The Book, Cat, & Cat Book Lovers Almanac

of historical trivia regarding books, cats, and other animals. Actually this blog has evolved so that it is described better as a blog about cats in history and culture. And we take as a theme the advice of Aldous Huxley: If you want to be a writer, get some cats. Don't forget to see the archived articles linked at the bottom of the page.

June 25, 2013

June 25, 1897

The Victorian era could be seen as a time when the meaning of words and rituals was rigorously questioned in a new format: the novel. An aspect was the fretting over the meaning of the marriage sacrament. The women novelists of the 19th century plumbed the nature of social conventions.  When  Jane Austen was concerned with the economic verities surrounding marriage, and Charlotte Bronte the nature of marital commitment, they were just part of an on-going exploration of social relations. This was a natural outcome of the questioning of religious assumptions which was an ongoing cultural advance.

So Margaret Oliphant 
(April 4, 1828 to  June 25, 1897) in novels,  such as A country gentleman and his family (1886) portrays the effects of a marriage ceremony conducted when one partner was unknowingly already married to someone (someone he thought was dead, but who was not). Here's one effect of such ambiguity. The scene we quote involves the sister of the bride, (Minnie) who is herself married to a vicar (Eustace) complaining to their mother about the situation this marriage brought about:
And Minnie's outraged virtue was almost more rampant still. That Eustace should have any connection with a scandal which had even got into the newspapers, that a girl who was his sister-in-law should have got herself talked about, was to Minnie a wrong which blazed up to heaven. "For myself, I should not have minded," she said, "at least, however much I minded I should have said as little as possible; but when I think that Eustace has been made a gazing-stock to all the world through me—oh, you may think it extravagant, but I don't . Of course, he has been made a gazing-stock. 'Brother-in-law to that Miss Warrender, you know'—that is how people talk, as if it could possibly be his fault. I am sure he bears it like an angel . All he has ever said, even to me, is, 'Minnie, I wish we had looked into things a little more ......
Chatty's ruin,—yes, it is Chatty's ruin, whatever you may say. Who will ever look at her,—a girl who has been married and yet isn't married? She will never find any one. She will just have to live with you, like two old cats in a little country town, as Eustace says."

"If Mr. Thynne calls your mother an old cat, you should have better taste than to repeat it," said Mrs. Warrender; "I hope he is not so vulgar, Minnie, nor you so heartless."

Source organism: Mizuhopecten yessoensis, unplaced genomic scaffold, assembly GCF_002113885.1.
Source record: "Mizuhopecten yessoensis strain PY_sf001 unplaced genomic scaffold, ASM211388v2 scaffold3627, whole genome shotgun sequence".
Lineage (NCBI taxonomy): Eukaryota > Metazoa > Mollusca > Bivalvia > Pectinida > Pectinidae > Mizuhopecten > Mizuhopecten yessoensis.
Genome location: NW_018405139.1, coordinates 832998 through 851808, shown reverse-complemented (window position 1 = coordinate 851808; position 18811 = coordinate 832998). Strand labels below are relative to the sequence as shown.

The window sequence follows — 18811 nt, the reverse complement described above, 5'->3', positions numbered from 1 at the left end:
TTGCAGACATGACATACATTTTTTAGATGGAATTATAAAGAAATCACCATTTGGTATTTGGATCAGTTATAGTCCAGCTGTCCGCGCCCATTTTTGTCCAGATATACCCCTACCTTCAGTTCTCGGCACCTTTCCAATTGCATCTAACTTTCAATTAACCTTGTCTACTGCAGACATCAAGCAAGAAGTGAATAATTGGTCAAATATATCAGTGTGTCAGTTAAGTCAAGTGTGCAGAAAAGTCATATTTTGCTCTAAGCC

"Vulgar! Eustace! The Thynnes are just the best bred people in the world. I don't know what you mean. A couple of old ladies living in a little place, and gossiping about everything,—everybody has the same opinion. And this is just what it comes to, when no attention is paid. And they say you have actually let him come here, let Chatty meet him, to take away every scrap of respect that people might have had. He never heard of such a mistake, Eustace says, it shows such a want of knowledge of the world."

"This is going too far, Minnie; understand, once for all, that what Eustace Thynne says is not of the least importance to me, and that I think his comments most inappropriate. Poor Dick is going off to California to-morrow. He is going to get his divorce."

Minnie gave a scream which made the thinly built London house ring, and clasped her hands. "A Divorce!" she cried; "it only wanted this. Eustace said that was what it would come to. And you would let your daughter marry a man who has been divorced!"

Minnie spoke in such a tone of injured majesty that Mrs. Warrender was almost cowed, for it cannot be denied that this speech struck an echo in her own heart. The word was a word of shame. She did not know how to answer; that her Chatty, her child who had come so much more close to her of late, should be placed in any position which was not of good report, that the shadow of any stain should be upon her simple head, was grievous beyond all description to her mother. And she was far from being an emancipated woman. She had all the prejudices, all the diffidences of her age and position Her own heart cried out against this expedient with a horror which she had done her best to overcome. For the first time she faltered and hesitated as she replied—

"There can be no hard-and-fast rule; our Lord did not do it, and how can we? It is odious to me as much as to any one. But what would you have him do? ...

I quoted a bit much, to remind us how much has changed.  Margaret Oliphant despised feminism, something she compared to a dead cat. But it was her accurate  detailing of how social conventions translated into people's lives that prepared a society for such things as feminism. 

Oliphant wrote many novels and biographies also. She found herself the sole support of a large family after her husband died, a family which shrank as all her children died, and swelled as she welcomed under her roof relatives suffering financial reverses.  She supported them with her writing. And this shows us the market for cerebral entertainment in the 19th century,  a new and vigorous market, before this job was borne through new media.

Let us remember also the non-fiction Oliphant wrote;  her biographies include these titles:

The life of Edward Irving, illustr. by his journals and correspondence (1862)
Francis of Assisi (1871)
Sheridan (1883) 
A memoir of the life of John Tulloch (1889 )
Memoir of the Life of Laurence Oliphant and of Alice Oliphant, His Wife
(2 vols) (1892)

This non-fiction writing  also functions to entertain, a new audience in history.

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